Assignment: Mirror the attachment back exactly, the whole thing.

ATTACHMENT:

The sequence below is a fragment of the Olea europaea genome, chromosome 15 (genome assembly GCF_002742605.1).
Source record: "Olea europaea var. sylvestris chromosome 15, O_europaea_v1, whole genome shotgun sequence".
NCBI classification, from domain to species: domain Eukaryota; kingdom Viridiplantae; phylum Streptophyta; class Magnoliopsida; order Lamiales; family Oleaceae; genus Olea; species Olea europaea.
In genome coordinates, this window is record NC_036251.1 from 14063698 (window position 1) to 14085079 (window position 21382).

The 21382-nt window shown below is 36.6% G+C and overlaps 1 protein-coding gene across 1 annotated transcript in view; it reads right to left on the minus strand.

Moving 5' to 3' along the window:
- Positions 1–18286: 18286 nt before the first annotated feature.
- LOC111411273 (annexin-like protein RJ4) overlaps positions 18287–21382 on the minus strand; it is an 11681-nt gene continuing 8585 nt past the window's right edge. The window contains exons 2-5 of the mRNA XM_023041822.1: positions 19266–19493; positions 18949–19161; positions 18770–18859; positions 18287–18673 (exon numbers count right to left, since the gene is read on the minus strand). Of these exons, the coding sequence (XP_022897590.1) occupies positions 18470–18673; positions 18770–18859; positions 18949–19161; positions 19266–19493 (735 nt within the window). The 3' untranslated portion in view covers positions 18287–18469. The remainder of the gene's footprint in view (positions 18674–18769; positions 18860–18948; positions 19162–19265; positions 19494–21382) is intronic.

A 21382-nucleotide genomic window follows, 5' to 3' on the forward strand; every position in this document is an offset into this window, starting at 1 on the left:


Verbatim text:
The sequence below is a fragment of the Olea europaea genome, chromosome 15 (genome assembly GCF_002742605.1).
Source record: "Olea europaea var. sylvestris chromosome 15, O_europaea_v1, whole genome shotgun sequence".
NCBI classification, from domain to species: domain Eukaryota; kingdom Viridiplantae; phylum Streptophyta; class Magnoliopsida; order Lamiales; family Oleaceae; genus Olea; species Olea europaea.
In genome coordinates, this window is record NC_036251.1 from 14063698 (window position 1) to 14085079 (window position 21382).

The 21382-nt window shown below is 36.6% G+C and overlaps 1 protein-coding gene across 1 annotated transcript in view; it reads right to left on the minus strand.

Moving 5' to 3' along the window:
- Positions 1–18286: 18286 nt before the first annotated feature.
- LOC111411273 (annexin-like protein RJ4) overlaps positions 18287–21382 on the minus strand; it is an 11681-nt gene continuing 8585 nt past the window's right edge. The window contains exons 2-5 of the mRNA XM_023041822.1: positions 19266–19493; positions 18949–19161; positions 18770–18859; positions 18287–18673 (exon numbers count right to left, since the gene is read on the minus strand). Of these exons, the coding sequence (XP_022897590.1) occupies positions 18470–18673; positions 18770–18859; positions 18949–19161; positions 19266–19493 (735 nt within the window). The 3' untranslated portion in view covers positions 18287–18469. The remainder of the gene's footprint in view (positions 18674–18769; positions 18860–18948; positions 19162–19265; positions 19494–21382) is intronic.

A 21382-nucleotide genomic window follows, 5' to 3' on the forward strand; every position in this document is an offset into this window, starting at 1 on the left: